We have been relentlessly demanding transparency in banking, transparency in credit cards and now transparency in college tuition. By law, some colleges with the steepest tuition hikes will have to file a special report to the government explaining where they got the numbers.
If you perform a Google search of college tuition or something thereabouts, it will spit out a slew of headlines about tuition rising in almost every college across the country. However, if you hack through all the depressing news you may find a new site launched by the U.S. Department of Education called the College Affordability and Transparency Center.
The goal of the website is to enable people to make a more informed decision about the schools they are looking to attend by showing the full price of college including any offsetting scholarships and grants. The main feature is a tool showing which schools charge the highest and lowest tuition and net prices, as well as which have been increasing tuition at the highest rates.
This is one of the effects of the Higher Education Opportunities Act of 2008, and it marks the first time the government had to rank American universities by affordability in a list due to such outrageous tuition climbs; some public state universities doubled their sticker prices in a few short years.
Cooperation between the government and the universities about pricing is crucial. Colleges have been steadily raising prices for about a century now, recently because of cuts to federal aid, causing people to wonder if the degree is worth it. However, they might even be happy to pay if they knew why it cost so much and what exactly they were going to end up paying in total.
More Transparency Ahead
This list is just the first step in what is sure to be a whole movement to expose the epidemic of high education costs.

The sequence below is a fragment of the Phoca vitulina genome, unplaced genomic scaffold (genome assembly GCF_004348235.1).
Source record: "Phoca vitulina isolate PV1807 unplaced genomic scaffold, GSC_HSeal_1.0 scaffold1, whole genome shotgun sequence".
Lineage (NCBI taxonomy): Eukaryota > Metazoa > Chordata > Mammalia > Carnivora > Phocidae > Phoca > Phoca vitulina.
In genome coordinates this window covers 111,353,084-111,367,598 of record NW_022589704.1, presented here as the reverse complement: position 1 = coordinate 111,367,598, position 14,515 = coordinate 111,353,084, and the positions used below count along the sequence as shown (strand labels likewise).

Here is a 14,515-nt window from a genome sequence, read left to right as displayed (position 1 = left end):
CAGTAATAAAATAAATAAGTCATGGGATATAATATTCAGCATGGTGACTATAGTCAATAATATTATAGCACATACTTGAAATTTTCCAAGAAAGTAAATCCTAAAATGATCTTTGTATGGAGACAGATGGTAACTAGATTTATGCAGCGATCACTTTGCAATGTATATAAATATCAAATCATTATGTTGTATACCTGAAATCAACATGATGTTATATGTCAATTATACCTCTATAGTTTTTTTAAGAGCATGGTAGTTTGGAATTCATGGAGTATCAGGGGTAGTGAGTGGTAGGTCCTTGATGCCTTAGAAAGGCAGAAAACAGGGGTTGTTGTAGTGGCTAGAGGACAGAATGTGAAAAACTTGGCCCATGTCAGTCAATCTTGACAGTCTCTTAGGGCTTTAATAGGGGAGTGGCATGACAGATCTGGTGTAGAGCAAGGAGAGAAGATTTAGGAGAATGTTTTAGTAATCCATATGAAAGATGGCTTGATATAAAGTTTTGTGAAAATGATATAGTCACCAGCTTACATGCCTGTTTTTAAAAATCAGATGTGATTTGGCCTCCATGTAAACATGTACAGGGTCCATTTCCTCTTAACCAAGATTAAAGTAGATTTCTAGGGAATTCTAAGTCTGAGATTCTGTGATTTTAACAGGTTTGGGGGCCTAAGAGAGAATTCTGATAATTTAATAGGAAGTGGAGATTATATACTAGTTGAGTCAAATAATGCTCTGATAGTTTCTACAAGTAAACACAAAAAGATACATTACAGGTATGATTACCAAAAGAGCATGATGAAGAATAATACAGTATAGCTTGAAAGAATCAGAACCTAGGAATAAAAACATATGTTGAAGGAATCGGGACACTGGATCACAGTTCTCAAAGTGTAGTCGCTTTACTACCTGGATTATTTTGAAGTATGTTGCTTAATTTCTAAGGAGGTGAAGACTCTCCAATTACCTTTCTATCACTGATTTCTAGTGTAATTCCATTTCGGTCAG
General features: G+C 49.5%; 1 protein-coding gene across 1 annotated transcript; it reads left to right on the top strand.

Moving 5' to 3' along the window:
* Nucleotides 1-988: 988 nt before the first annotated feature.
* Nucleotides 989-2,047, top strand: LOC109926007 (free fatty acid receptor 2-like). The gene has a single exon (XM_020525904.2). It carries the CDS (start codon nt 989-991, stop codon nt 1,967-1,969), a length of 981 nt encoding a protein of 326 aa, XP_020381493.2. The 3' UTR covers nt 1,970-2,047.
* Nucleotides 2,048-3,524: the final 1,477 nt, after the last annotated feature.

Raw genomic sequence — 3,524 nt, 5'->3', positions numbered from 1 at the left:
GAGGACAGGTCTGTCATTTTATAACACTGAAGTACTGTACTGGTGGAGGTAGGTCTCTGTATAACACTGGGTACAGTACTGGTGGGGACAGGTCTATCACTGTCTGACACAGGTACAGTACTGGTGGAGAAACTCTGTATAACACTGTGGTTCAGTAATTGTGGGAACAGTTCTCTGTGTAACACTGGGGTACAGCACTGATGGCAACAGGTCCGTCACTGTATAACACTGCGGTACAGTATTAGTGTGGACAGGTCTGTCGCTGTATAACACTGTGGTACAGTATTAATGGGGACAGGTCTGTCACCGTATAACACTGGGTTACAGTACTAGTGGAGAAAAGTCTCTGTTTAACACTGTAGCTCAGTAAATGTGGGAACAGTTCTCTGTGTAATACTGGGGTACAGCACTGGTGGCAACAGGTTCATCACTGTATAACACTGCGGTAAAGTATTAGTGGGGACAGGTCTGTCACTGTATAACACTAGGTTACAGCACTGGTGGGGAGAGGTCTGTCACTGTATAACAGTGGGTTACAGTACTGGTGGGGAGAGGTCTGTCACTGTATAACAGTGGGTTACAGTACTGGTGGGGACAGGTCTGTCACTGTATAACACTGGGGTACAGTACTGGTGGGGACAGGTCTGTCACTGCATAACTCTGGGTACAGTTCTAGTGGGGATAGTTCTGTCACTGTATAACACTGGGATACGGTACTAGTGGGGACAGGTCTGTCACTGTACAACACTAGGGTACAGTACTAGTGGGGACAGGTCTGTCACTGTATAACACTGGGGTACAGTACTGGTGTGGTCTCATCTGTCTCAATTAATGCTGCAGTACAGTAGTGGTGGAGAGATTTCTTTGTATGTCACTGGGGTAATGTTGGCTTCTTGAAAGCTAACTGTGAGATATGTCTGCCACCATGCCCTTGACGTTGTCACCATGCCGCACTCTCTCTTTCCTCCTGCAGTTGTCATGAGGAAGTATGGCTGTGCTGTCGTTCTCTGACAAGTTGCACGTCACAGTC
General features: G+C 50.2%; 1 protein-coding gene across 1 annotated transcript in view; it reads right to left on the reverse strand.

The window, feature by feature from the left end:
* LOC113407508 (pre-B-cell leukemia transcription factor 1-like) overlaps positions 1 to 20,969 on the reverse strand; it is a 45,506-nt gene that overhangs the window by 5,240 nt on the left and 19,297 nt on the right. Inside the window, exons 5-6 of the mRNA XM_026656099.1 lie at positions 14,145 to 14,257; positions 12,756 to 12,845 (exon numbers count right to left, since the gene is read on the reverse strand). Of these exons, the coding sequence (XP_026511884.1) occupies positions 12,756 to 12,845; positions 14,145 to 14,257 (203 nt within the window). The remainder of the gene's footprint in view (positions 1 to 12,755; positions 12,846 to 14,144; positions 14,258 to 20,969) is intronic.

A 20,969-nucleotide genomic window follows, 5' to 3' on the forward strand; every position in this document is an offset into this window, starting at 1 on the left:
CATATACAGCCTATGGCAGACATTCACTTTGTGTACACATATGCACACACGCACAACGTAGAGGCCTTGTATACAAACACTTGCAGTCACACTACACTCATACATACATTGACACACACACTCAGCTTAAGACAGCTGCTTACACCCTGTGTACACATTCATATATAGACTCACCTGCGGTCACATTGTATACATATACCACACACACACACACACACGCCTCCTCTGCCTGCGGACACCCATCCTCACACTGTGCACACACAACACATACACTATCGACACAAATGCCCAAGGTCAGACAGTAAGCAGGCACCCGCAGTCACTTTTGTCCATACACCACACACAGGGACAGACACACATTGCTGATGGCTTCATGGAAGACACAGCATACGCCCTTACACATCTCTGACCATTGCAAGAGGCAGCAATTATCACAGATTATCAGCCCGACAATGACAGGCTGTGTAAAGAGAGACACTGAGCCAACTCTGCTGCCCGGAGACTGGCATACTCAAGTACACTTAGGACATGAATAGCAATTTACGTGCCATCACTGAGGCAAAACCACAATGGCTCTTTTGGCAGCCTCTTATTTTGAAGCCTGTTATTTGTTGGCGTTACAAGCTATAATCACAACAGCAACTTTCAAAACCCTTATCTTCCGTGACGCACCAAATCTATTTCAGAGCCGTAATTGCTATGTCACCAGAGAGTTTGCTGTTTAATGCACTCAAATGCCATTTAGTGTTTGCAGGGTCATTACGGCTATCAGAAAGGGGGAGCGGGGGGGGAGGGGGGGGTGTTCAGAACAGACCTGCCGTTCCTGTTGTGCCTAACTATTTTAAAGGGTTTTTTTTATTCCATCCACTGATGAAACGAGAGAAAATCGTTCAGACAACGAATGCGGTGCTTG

The tool from the Department of Ed. comes out after a March press release announced that by the end of October, U.S. colleges must meet a federal requirement to create online “net price calculators,” which will be posted on the college’s websites. However, they have received mixed reviews due to limited guidelines causing some colleges to provide more accessible and user-friendly calculators than others, according to a study by The Institute for College Access & Success.
“We found a lot of variation: some calculators were on web pages clearly aimed at prospective students, while others took much more digging to find. Some highlighted the required ‘net price’ figure, while others played it down. And some asked as few as 10 questions, while others required answers to more than 40,” said the report’s author, Diane Cheng. “Asking dozens of questions may lead to a more precise net price estimate, but it can discourage students from finishing the process and getting any estimate at all.”
The Importance of Calculators
Although it seems like the different calculators should be related, they really are neither complementary nor exclusive. The federal calculator exposes the worst offenders of tuition hikes, while the colleges’ personal calculators show a student an accurate reading of how much they should expect their respective college to cost.
However, these moves will allow all interested parties including trustees and alumni, to know how much college costs and where the money is going. Perhaps some of these exorbitant hikes are unnecessary.